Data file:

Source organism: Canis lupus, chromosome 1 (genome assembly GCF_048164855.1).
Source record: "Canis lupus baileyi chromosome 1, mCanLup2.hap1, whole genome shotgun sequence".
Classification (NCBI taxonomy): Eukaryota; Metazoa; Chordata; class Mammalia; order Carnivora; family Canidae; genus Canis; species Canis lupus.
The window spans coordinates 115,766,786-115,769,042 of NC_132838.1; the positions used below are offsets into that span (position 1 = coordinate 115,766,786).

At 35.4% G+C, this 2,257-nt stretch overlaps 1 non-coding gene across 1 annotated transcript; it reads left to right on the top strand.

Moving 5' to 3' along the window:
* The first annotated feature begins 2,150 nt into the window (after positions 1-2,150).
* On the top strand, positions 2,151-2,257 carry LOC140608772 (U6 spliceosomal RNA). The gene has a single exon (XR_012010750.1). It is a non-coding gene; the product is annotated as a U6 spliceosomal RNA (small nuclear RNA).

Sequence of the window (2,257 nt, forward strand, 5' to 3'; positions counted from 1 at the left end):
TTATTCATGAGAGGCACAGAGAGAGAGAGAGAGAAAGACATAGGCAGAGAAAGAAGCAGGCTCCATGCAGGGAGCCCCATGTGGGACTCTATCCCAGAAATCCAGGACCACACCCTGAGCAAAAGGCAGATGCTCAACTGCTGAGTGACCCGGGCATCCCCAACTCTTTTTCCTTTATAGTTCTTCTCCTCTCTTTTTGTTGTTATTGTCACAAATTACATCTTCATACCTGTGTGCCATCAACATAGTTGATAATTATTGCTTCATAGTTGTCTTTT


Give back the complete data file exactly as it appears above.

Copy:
Source organism: Canis lupus, chromosome 1 (genome assembly GCF_048164855.1).
Source record: "Canis lupus baileyi chromosome 1, mCanLup2.hap1, whole genome shotgun sequence".
Classification (NCBI taxonomy): Eukaryota; Metazoa; Chordata; class Mammalia; order Carnivora; family Canidae; genus Canis; species Canis lupus.
The window spans coordinates 115,766,786-115,769,042 of NC_132838.1; the positions used below are offsets into that span (position 1 = coordinate 115,766,786).

At 35.4% G+C, this 2,257-nt stretch overlaps 1 non-coding gene across 1 annotated transcript; it reads left to right on the top strand.

Moving 5' to 3' along the window:
* The first annotated feature begins 2,150 nt into the window (after positions 1-2,150).
* On the top strand, positions 2,151-2,257 carry LOC140608772 (U6 spliceosomal RNA). The gene has a single exon (XR_012010750.1). It is a non-coding gene; the product is annotated as a U6 spliceosomal RNA (small nuclear RNA).

Sequence of the window (2,257 nt, forward strand, 5' to 3'; positions counted from 1 at the left end):
TTATTCATGAGAGGCACAGAGAGAGAGAGAGAGAAAGACATAGGCAGAGAAAGAAGCAGGCTCCATGCAGGGAGCCCCATGTGGGACTCTATCCCAGAAATCCAGGACCACACCCTGAGCAAAAGGCAGATGCTCAACTGCTGAGTGACCCGGGCATCCCCAACTCTTTTTCCTTTATAGTTCTTCTCCTCTCTTTTTGTTGTTATTGTCACAAATTACATCTTCATACCTGTGTGCCATCAACATAGTTGATAATTATTGCTTCATAGTTGTCTTTT